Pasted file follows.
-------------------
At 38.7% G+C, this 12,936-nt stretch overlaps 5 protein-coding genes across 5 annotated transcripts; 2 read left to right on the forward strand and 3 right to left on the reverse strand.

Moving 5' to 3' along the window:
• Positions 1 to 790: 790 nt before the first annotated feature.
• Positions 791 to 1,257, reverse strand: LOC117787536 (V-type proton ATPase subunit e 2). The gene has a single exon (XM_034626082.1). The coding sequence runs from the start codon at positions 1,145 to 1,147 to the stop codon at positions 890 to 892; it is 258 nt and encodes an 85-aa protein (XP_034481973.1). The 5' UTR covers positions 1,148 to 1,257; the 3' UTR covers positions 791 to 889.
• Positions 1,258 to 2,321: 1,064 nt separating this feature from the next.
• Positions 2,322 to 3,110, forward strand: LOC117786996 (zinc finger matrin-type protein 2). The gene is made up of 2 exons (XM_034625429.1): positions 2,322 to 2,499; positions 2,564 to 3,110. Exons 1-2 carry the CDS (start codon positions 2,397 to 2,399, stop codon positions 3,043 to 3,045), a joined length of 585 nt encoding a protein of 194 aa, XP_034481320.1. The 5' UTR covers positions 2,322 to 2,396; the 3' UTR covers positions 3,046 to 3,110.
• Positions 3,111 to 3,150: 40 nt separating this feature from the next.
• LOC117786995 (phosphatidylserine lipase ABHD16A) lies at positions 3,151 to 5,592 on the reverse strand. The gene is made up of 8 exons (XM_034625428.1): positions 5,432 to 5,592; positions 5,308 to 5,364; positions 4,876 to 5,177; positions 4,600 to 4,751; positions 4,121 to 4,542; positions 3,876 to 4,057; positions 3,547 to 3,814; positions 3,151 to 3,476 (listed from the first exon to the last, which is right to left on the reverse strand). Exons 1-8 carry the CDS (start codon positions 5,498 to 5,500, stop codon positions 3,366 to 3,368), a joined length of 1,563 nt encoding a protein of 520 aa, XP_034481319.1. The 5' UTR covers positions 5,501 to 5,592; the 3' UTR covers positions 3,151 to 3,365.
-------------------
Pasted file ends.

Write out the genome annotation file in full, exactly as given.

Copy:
At 38.7% G+C, this 12,936-nt stretch overlaps 5 protein-coding genes across 5 annotated transcripts; 2 read left to right on the forward strand and 3 right to left on the reverse strand.

Moving 5' to 3' along the window:
• Positions 1 to 790: 790 nt before the first annotated feature.
• Positions 791 to 1,257, reverse strand: LOC117787536 (V-type proton ATPase subunit e 2). The gene has a single exon (XM_034626082.1). The coding sequence runs from the start codon at positions 1,145 to 1,147 to the stop codon at positions 890 to 892; it is 258 nt and encodes an 85-aa protein (XP_034481973.1). The 5' UTR covers positions 1,148 to 1,257; the 3' UTR covers positions 791 to 889.
• Positions 1,258 to 2,321: 1,064 nt separating this feature from the next.
• Positions 2,322 to 3,110, forward strand: LOC117786996 (zinc finger matrin-type protein 2). The gene is made up of 2 exons (XM_034625429.1): positions 2,322 to 2,499; positions 2,564 to 3,110. Exons 1-2 carry the CDS (start codon positions 2,397 to 2,399, stop codon positions 3,043 to 3,045), a joined length of 585 nt encoding a protein of 194 aa, XP_034481320.1. The 5' UTR covers positions 2,322 to 2,396; the 3' UTR covers positions 3,046 to 3,110.
• Positions 3,111 to 3,150: 40 nt separating this feature from the next.
• LOC117786995 (phosphatidylserine lipase ABHD16A) lies at positions 3,151 to 5,592 on the reverse strand. The gene is made up of 8 exons (XM_034625428.1): positions 5,432 to 5,592; positions 5,308 to 5,364; positions 4,876 to 5,177; positions 4,600 to 4,751; positions 4,121 to 4,542; positions 3,876 to 4,057; positions 3,547 to 3,814; positions 3,151 to 3,476 (listed from the first exon to the last, which is right to left on the reverse strand). Exons 1-8 carry the CDS (start codon positions 5,498 to 5,500, stop codon positions 3,366 to 3,368), a joined length of 1,563 nt encoding a protein of 520 aa, XP_034481319.1. The 5' UTR covers positions 5,501 to 5,592; the 3' UTR covers positions 3,151 to 3,365.